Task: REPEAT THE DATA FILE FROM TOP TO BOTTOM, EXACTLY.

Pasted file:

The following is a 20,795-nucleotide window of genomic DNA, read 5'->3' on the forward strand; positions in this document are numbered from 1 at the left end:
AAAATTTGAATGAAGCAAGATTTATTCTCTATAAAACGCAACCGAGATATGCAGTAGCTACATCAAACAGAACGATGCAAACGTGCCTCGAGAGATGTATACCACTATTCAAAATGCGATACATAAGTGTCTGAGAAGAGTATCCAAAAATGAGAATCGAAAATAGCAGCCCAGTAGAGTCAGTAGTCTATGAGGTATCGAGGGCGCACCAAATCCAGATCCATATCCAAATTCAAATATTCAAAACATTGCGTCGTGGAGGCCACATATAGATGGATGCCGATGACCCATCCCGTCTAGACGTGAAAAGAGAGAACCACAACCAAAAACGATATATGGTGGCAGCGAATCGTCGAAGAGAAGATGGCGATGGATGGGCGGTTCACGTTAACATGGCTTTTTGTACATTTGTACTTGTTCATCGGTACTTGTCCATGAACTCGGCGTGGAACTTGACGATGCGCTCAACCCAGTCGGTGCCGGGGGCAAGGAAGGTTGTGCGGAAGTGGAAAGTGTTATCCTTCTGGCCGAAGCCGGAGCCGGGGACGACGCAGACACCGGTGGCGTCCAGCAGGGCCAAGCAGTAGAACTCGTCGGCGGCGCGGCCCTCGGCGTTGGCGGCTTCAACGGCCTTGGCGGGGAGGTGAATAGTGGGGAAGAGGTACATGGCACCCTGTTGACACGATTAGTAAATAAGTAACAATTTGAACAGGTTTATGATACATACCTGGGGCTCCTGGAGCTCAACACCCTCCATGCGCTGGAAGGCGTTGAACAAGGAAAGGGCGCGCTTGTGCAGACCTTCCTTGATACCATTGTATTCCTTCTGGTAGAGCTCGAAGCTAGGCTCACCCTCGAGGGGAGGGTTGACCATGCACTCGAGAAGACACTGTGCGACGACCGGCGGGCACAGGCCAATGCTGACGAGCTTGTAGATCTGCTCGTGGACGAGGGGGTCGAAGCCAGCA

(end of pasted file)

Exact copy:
The following is a 20,795-nucleotide window of genomic DNA, read 5'->3' on the forward strand; positions in this document are numbered from 1 at the left end:
AAAATTTGAATGAAGCAAGATTTATTCTCTATAAAACGCAACCGAGATATGCAGTAGCTACATCAAACAGAACGATGCAAACGTGCCTCGAGAGATGTATACCACTATTCAAAATGCGATACATAAGTGTCTGAGAAGAGTATCCAAAAATGAGAATCGAAAATAGCAGCCCAGTAGAGTCAGTAGTCTATGAGGTATCGAGGGCGCACCAAATCCAGATCCATATCCAAATTCAAATATTCAAAACATTGCGTCGTGGAGGCCACATATAGATGGATGCCGATGACCCATCCCGTCTAGACGTGAAAAGAGAGAACCACAACCAAAAACGATATATGGTGGCAGCGAATCGTCGAAGAGAAGATGGCGATGGATGGGCGGTTCACGTTAACATGGCTTTTTGTACATTTGTACTTGTTCATCGGTACTTGTCCATGAACTCGGCGTGGAACTTGACGATGCGCTCAACCCAGTCGGTGCCGGGGGCAAGGAAGGTTGTGCGGAAGTGGAAAGTGTTATCCTTCTGGCCGAAGCCGGAGCCGGGGACGACGCAGACACCGGTGGCGTCCAGCAGGGCCAAGCAGTAGAACTCGTCGGCGGCGCGGCCCTCGGCGTTGGCGGCTTCAACGGCCTTGGCGGGGAGGTGAATAGTGGGGAAGAGGTACATGGCACCCTGTTGACACGATTAGTAAATAAGTAACAATTTGAACAGGTTTATGATACATACCTGGGGCTCCTGGAGCTCAACACCCTCCATGCGCTGGAAGGCGTTGAACAAGGAAAGGGCGCGCTTGTGCAGACCTTCCTTGATACCATTGTATTCCTTCTGGTAGAGCTCGAAGCTAGGCTCACCCTCGAGGGGAGGGTTGACCATGCACTCGAGAAGACACTGTGCGACGACCGGCGGGCACAGGCCAATGCTGACGAGCTTGTAGATCTGCTCGTGGACGAGGGGGTCGAAGCCAGCA